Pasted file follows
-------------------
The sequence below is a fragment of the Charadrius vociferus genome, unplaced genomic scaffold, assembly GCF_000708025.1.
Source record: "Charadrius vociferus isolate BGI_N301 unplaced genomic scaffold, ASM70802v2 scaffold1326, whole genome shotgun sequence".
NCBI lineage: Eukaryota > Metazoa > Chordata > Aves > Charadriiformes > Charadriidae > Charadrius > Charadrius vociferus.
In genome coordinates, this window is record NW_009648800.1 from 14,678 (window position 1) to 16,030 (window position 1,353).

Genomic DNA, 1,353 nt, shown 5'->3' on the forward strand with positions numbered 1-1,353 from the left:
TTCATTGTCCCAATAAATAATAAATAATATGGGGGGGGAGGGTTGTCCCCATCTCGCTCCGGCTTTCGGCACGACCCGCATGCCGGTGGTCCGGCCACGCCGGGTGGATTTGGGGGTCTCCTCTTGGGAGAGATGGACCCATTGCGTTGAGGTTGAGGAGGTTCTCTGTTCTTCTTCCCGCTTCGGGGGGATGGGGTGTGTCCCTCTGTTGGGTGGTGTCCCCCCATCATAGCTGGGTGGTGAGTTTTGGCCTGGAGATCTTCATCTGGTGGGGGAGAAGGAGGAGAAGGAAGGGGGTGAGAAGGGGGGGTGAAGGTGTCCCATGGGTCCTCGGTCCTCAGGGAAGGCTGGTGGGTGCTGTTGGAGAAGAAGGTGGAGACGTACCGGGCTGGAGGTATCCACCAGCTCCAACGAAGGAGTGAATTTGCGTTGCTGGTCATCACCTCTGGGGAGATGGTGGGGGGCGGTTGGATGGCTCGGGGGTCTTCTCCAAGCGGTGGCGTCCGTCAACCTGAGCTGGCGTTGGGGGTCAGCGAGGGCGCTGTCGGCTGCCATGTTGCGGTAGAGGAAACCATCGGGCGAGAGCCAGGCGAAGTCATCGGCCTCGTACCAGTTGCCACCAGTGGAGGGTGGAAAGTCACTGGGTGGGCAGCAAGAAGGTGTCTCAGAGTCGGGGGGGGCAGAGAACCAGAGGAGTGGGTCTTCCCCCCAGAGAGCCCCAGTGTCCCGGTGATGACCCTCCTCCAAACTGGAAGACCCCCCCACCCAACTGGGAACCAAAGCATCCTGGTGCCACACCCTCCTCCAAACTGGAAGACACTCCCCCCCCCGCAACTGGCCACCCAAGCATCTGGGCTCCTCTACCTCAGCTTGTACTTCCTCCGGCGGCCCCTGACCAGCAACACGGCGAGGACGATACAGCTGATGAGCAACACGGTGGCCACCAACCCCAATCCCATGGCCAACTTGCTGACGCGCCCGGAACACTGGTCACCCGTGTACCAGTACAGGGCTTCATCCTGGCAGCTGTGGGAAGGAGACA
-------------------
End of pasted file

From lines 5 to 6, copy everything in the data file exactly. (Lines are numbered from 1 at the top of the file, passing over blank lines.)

Genomic DNA, 1,353 nt, shown 5'->3' on the forward strand with positions numbered 1-1,353 from the left:
TTCATTGTCCCAATAAATAATAAATAATATGGGGGGGGAGGGTTGTCCCCATCTCGCTCCGGCTTTCGGCACGACCCGCATGCCGGTGGTCCGGCCACGCCGGGTGGATTTGGGGGTCTCCTCTTGGGAGAGATGGACCCATTGCGTTGAGGTTGAGGAGGTTCTCTGTTCTTCTTCCCGCTTCGGGGGGATGGGGTGTGTCCCTCTGTTGGGTGGTGTCCCCCCATCATAGCTGGGTGGTGAGTTTTGGCCTGGAGATCTTCATCTGGTGGGGGAGAAGGAGGAGAAGGAAGGGGGTGAGAAGGGGGGGTGAAGGTGTCCCATGGGTCCTCGGTCCTCAGGGAAGGCTGGTGGGTGCTGTTGGAGAAGAAGGTGGAGACGTACCGGGCTGGAGGTATCCACCAGCTCCAACGAAGGAGTGAATTTGCGTTGCTGGTCATCACCTCTGGGGAGATGGTGGGGGGCGGTTGGATGGCTCGGGGGTCTTCTCCAAGCGGTGGCGTCCGTCAACCTGAGCTGGCGTTGGGGGTCAGCGAGGGCGCTGTCGGCTGCCATGTTGCGGTAGAGGAAACCATCGGGCGAGAGCCAGGCGAAGTCATCGGCCTCGTACCAGTTGCCACCAGTGGAGGGTGGAAAGTCACTGGGTGGGCAGCAAGAAGGTGTCTCAGAGTCGGGGGGGGCAGAGAACCAGAGGAGTGGGTCTTCCCCCCAGAGAGCCCCAGTGTCCCGGTGATGACCCTCCTCCAAACTGGAAGACCCCCCCACCCAACTGGGAACCAAAGCATCCTGGTGCCACACCCTCCTCCAAACTGGAAGACACTCCCCCCCCCGCAACTGGCCACCCAAGCATCTGGGCTCCTCTACCTCAGCTTGTACTTCCTCCGGCGGCCCCTGACCAGCAACACGGCGAGGACGATACAGCTGATGAGCAACACGGTGGCCACCAACCCCAATCCCATGGCCAACTTGCTGACGCGCCCGGAACACTGGTCACCCGTGTACCAGTACAGGGCTTCATCCTGGCAGCTGTGGGAAGGAGACA